Don’t worry, things can be discussed and a mutually beneficial solution can be found.
You will also receive the official “call sheet” with all the information of the photoshoot, such as:
- shoot / prep location
- photoshoot participants
- your call time
- Instructions (e.g. what to bring with you)
This is usually sent out 12 – 48 hours prior to the photoshoot.
Professional Level Photoshoots: Production Phase
During the day of the photoshoot you are either working in-studio for 4 – 8 hours or outdoors with a photoshoot team of 5-8 individuals. You are going to have a fun atmosphere with music and food & beverages for all shoot participants.
The photographer and/or the creative director will direct the model for instance with regards to posing and the team members when creating the looks.
You MAY take pictures & videos during the photoshoot to promote yourself BUT NEVER OF THE FINISHED LOOK…you MAY take a closeup picture or video to show your work…e.g. hair style, makeup application or part of the wardrobe but always ask the photographer and creative director first!
If you are allowed to publish anything related to the photoshoot then you should credit/tag the photographer and brands.
You will either be working with sponsors, who provide photoshoot necessities (hair, makeup, wardrobe, jewelry, etc.), or you have to purchase them yourself. Either way, they need to be treated by all photoshoot participants with extreme care – damaged or lost items may have to be replaced by the individual responsible.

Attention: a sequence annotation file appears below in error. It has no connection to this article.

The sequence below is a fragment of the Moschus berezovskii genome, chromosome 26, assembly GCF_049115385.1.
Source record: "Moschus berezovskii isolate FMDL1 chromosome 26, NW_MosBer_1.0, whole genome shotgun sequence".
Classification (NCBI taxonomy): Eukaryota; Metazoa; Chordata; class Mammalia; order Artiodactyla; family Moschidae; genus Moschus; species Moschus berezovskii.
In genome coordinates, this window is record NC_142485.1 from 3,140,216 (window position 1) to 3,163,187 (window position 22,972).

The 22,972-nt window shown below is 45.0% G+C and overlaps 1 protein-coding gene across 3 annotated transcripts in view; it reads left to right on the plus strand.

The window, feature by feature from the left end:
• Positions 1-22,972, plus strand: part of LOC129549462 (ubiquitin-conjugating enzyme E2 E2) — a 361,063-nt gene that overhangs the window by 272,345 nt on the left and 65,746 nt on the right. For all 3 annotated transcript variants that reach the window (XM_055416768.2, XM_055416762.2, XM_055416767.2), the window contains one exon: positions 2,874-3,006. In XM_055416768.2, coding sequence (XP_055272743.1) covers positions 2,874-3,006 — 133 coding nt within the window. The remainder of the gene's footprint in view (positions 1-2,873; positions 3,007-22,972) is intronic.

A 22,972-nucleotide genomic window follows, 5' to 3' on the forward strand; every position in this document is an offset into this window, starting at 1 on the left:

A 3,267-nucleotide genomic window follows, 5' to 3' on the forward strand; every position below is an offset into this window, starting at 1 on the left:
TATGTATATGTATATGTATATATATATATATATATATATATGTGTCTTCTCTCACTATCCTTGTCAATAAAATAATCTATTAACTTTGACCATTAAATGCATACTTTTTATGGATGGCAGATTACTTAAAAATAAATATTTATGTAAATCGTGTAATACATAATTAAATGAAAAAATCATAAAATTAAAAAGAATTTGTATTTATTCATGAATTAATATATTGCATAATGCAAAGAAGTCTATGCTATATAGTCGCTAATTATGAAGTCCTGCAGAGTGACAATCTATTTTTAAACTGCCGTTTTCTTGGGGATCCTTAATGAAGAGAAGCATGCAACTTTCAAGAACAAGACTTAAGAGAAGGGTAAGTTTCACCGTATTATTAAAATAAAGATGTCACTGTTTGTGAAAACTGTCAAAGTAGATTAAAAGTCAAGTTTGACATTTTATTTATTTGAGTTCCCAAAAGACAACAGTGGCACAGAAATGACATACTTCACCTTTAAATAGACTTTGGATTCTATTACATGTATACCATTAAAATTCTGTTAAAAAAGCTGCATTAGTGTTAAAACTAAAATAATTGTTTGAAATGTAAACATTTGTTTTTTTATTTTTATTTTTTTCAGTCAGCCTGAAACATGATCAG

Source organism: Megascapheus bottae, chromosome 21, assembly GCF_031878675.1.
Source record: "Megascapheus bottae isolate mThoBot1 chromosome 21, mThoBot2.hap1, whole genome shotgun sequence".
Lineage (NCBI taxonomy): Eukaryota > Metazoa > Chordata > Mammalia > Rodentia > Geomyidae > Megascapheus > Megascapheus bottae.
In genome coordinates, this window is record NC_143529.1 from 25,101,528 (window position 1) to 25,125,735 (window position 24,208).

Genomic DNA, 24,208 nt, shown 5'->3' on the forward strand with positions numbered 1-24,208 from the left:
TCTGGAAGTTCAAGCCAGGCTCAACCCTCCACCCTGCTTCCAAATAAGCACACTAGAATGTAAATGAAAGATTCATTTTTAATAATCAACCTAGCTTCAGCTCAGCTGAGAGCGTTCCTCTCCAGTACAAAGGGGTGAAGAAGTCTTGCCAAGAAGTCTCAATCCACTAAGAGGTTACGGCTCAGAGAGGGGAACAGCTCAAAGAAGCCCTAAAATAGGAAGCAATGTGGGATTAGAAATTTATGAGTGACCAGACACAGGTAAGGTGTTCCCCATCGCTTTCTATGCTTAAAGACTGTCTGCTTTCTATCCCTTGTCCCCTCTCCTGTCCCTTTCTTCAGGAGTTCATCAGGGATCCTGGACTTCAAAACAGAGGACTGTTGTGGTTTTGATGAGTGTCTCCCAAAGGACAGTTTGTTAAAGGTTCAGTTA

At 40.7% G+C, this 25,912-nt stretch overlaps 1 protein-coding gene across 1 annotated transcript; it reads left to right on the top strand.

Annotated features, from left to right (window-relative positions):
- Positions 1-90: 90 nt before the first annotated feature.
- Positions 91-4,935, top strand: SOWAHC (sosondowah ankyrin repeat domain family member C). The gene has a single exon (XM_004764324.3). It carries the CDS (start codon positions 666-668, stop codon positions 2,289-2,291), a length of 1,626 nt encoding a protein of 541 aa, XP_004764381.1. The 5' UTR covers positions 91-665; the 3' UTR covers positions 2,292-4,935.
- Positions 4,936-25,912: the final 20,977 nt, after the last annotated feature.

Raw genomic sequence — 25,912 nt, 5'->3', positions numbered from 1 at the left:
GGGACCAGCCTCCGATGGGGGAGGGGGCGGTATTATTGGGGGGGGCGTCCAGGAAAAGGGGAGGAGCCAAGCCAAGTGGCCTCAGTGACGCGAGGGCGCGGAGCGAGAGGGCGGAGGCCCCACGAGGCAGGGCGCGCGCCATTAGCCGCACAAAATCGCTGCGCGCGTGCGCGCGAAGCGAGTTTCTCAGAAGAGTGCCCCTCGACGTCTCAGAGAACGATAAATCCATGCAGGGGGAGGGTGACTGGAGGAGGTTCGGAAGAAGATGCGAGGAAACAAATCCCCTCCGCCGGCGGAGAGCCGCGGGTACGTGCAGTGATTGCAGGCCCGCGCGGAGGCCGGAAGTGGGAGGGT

The same applies to the photo studio location and its content.
You may “damage” an item by smearing makeup or hair products on it or burn them with hair styling tools (e.g. hot curling iron).
Therefore, handle all items with extreme care during wardrobe changes & makeup applications & hair styling.
ALSO, DO NOT REMOVE ANY PRICE TAGS…IF YOU DO SO ITEMS MAY NOT BE RETURNED AND YOU WILL BE LIABLE TO PAY THE WARDROBE STYLIST FOR THE NON-RETURNABLE ITEM(S).
Please bring/wear proper PPE as per official local guidelines.
Professional Level Photoshoots: Post-Production Phase
Once the photoshoot is over your work is done, unless you are the photographer of course. For the photographer on the other hand, the post-production phase just started by reviewing all the pictures, making a selection and then retouching the selected pictures meeting their quality standards.
Once that process is finished the photographer is going to send over the pictures.
- When to Contact an Agency
- Day Rates for Photographers & Artists
- Jordan Kristine Seamon Post-Photoshoot Interview
Written by Phil Halfmann
Photographer: Phil Halfmann⠀⠀
Creative Director: Sophia Lenore⠀⠀
Lead Wardrobe Stylist: Sophia Lenore
Lead Hair & Makeup: Sophia Lenore⠀⠀
Hair & Makeup: Taina Norell
Hair & Makeup Assistant: Kathy Esquivel
Model: Gaelle Augustin
Jewelry by KONPLOTT
Hair by INDIQUE HAIR
Music “Triumph” by Yung Logos